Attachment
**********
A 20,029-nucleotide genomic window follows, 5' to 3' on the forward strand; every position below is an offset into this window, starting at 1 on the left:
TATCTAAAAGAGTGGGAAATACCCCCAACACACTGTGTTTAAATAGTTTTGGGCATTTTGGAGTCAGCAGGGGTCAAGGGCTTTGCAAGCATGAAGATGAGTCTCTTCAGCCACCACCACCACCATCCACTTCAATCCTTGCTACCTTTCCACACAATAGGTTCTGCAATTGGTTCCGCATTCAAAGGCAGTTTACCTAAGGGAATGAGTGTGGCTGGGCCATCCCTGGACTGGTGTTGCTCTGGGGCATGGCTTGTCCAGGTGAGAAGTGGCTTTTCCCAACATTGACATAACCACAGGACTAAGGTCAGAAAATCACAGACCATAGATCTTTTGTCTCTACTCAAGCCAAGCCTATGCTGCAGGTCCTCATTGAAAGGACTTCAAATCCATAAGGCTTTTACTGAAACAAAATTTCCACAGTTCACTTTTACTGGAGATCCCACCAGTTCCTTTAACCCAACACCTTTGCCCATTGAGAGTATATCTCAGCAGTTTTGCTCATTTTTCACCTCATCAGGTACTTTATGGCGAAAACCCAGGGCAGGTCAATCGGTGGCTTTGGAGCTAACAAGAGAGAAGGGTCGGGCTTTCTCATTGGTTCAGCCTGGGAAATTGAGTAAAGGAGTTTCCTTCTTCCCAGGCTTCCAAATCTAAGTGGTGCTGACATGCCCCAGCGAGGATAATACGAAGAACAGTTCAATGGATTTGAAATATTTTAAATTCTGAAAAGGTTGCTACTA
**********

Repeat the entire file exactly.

A 20,029-nucleotide genomic window follows, 5' to 3' on the forward strand; every position below is an offset into this window, starting at 1 on the left:
TATCTAAAAGAGTGGGAAATACCCCCAACACACTGTGTTTAAATAGTTTTGGGCATTTTGGAGTCAGCAGGGGTCAAGGGCTTTGCAAGCATGAAGATGAGTCTCTTCAGCCACCACCACCACCATCCACTTCAATCCTTGCTACCTTTCCACACAATAGGTTCTGCAATTGGTTCCGCATTCAAAGGCAGTTTACCTAAGGGAATGAGTGTGGCTGGGCCATCCCTGGACTGGTGTTGCTCTGGGGCATGGCTTGTCCAGGTGAGAAGTGGCTTTTCCCAACATTGACATAACCACAGGACTAAGGTCAGAAAATCACAGACCATAGATCTTTTGTCTCTACTCAAGCCAAGCCTATGCTGCAGGTCCTCATTGAAAGGACTTCAAATCCATAAGGCTTTTACTGAAACAAAATTTCCACAGTTCACTTTTACTGGAGATCCCACCAGTTCCTTTAACCCAACACCTTTGCCCATTGAGAGTATATCTCAGCAGTTTTGCTCATTTTTCACCTCATCAGGTACTTTATGGCGAAAACCCAGGGCAGGTCAATCGGTGGCTTTGGAGCTAACAAGAGAGAAGGGTCGGGCTTTCTCATTGGTTCAGCCTGGGAAATTGAGTAAAGGAGTTTCCTTCTTCCCAGGCTTCCAAATCTAAGTGGTGCTGACATGCCCCAGCGAGGATAATACGAAGAACAGTTCAATGGATTTGAAATATTTTAAATTCTGAAAAGGTTGCTACTA